In other news, I’ve written one or two poems from weekly prompts on Jo Bell’s ’52’ initiative.  There’s a closed Facebook group where 52ers can workshop their poems.  I’m a frequent browser and occasional contributor.  There’s lots of amazing stuff on there.  It’s a thriving and supportive creative community.

To be continued…

 

The Poetry Business Reading Day

What better way to occupy my mind prior to tomorrow’s hip replacement surgery than writing this blog post.  Indeed, that was one of the reasons I took myself off to Sheffield yesterday, for the first PB Reading Day.

The morning train out of Leicester wasn’t very full and I spent the whole hour gazing out at the urban-rural-urban scene-shifting and scribbling away in my notebook (in response Jo Bell’s write-a-poem-a-week initiative, ’52.’)

I counted 26 of us, including Peter and Ann Sansom, as they kicked off this pilot day of poetry close readings, discussion and group exercises, with Carol Ann Duffy’s Prayer.  Although I knew this one, I have to admit to encountering many of the day’s poems for the first time.

Everyone had been asked to bring along copies of a 20th or 21st century poem they really liked.  As well as exploring several of these, the morning session also included a group jigsaw exercise involving a cut-up of an Ezra Pound haiku, and a paired exercise: suggesting a title and an end rhyme (both hidden) for a D H Lawrence poem – Green, as it turned out.  (Food for thought, as I’m currently pondering how well my chosen titles serve the poems I intend including in my forthcoming pamphlet).

After lunch, we split into two smaller groups.  I’d intended joining the group reconvening in the PB offices over at Bank Street Arts, but my hip was bearing up quite satisfactorily on the wonderfully comfortable chairs in the Premier Inn’s conference room.  16 poems in a little over 2 hours was going some, but I think we managed to do them justice, more or less.

My favourites of the day?  The aforementioned Prayer (not least for its ‘gift’ of ‘the minims sung by a tree’), Plath’s Morning Song (for its imagery and surprising choice of words), Helen Dunmore’s City Lilacs (for finding beauty in ‘cracked-haunted alleys,’ wheelie bins and motorway roundabouts), Dannie Abse’s Not Adlestrop (made me smile), David Constantine’s ‘Figures on the silver’ (I can picture the dog with ‘Ben Gunn’s demented eyes,’ the ‘balding mangy ball’) – and my contribution, Manhunt by Simon Armitage (one of those poems I like more with each re-reading: quiet poem, from the female viewpoint, speaks volumes).

It was lovely to catch up with Rachel Davies and David Borrott who I met on a poetry residential in Cumbria last February, and to share news and writerly chat with Maria Taylor over lunch and the return rail journey.

A worthwhile and thoroughly enjoyable day.  More favourites added to my Poems By Others folder.  Further poetry purchases – at attendees’ discount-on-the-day of 40%:

Poetry booty:  latest issue of The North, Maitreyanbandhu's      'The Bond (Smith Doorstop) Peter Sansom's 'The Night is Young' (The Rialto)

Poetry booty:
latest issue of The North, Maitreyabandhu’s ‘The Bond’ (Smith Doorstop)
Peter Sansom’s ‘The Night is Young’ (The Rialto)

Mission accomplished, see you on the other side!

Jayne

Looking back, looking forward

Almost four months after my last blog post, the WordPress stats helper monkeys (and the excellent posts I’ve enjoyed reading on my favourite poetry sites, lately) have shamed me into rousing my little blog from hibernation.  Suffice it to say I won’t be making public my 2013 ‘year in blogging’ stats!  I could offer all sorts of reasons for my lack of (blog) activity – the day job, my ageing hip, an addiction to social networking and coffee shops (I know, I know)… Let’s face it, stuff happens, life gets in the way, etc, etc.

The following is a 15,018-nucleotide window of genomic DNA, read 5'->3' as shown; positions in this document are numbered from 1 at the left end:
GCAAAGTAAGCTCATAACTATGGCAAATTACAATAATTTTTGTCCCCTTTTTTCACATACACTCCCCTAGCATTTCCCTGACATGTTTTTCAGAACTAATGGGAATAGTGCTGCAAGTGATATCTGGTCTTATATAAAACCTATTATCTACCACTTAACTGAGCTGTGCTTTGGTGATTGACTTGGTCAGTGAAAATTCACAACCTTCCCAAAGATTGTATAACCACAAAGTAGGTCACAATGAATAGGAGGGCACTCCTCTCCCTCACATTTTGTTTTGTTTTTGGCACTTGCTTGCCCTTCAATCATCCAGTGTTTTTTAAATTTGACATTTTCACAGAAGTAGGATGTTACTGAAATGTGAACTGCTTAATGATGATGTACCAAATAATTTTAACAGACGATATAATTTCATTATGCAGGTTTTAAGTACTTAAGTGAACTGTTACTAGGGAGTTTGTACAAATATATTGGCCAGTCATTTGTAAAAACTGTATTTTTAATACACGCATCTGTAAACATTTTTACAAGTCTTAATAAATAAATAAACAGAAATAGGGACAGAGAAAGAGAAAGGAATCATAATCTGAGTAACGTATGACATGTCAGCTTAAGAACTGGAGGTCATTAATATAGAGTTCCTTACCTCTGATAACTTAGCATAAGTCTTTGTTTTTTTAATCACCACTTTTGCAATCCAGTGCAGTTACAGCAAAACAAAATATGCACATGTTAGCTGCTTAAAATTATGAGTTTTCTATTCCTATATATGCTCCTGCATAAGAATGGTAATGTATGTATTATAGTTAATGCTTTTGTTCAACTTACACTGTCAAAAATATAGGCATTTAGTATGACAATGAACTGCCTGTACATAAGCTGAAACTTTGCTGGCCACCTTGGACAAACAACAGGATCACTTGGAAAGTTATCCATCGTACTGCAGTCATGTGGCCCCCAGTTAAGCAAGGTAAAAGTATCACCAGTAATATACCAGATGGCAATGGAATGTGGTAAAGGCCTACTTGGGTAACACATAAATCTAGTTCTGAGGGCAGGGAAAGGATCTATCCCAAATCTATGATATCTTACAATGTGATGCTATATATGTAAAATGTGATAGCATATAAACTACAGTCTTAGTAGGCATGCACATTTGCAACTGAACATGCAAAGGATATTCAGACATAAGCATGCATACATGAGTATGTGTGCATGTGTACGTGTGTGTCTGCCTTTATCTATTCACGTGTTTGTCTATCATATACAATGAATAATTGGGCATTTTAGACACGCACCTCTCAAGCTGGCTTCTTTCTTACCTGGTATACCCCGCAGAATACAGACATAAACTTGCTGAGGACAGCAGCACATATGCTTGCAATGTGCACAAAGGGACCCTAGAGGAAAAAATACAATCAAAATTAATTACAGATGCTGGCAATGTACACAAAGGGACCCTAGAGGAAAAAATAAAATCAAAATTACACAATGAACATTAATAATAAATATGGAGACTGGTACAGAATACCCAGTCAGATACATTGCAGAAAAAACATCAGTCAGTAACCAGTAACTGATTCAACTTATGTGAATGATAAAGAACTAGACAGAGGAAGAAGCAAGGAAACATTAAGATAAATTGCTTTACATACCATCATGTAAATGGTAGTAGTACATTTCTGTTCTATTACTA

Looking Back:

I do read a lot of poetry – an increasing amount online, some e-reads (on my iphone – I’ll probably get around to buying a Kindle in about 10 years time when I’ll no doubt be able to pick one up for a fiver along with the rest of the supermarket shopping)but I’m a tactile creature and there’s nowt quite like the sensory experience of a paper book. I’m loving everyone’s ‘shelfie’ pics posted online.  My shelves are far too rammed to be deemed at all photogenic, but here’s a selection of my 2013 book reading:

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and my favourite magazines/journals:

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Successes: In October, my poem, You Do Not Have To Say, was published in the Wild issue of Popshot magazine (above).  Here’s a photo of it, alongside Jessica Durden’s illustration, inspired by the poem:

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You can view all the Popshot illustrations on Pinterest, here.

Outlook was accepted by Hinterland, a new journal co-edited by talented poets Ian Parks and Rebecca Bird.  Lovely to see mine sharing cyber space with work by poets I really admire. You can read all the poems inspired by the spur colour, red, here.  And a first print issue is planned, too, I believe.

Tasseography was longlisted for the Desmond O’Grady competition.  Sadly, it didn’t make the shortlist, but it was rather exciting to read my poem to a live audience at The White House, Limerick via Skype link. In a way, this was a return visit, having guested there alongside fellow O’Bheal poet Janet Smith in August 2012.  Encouraged by this result, I’ve submitted it to another competition across the water.  We’ll see.  In fact I’ve got rather a lot of poems ‘out there’ at the moment – a flurry of submissions to magazines and anthologies.  Again, we’ll see.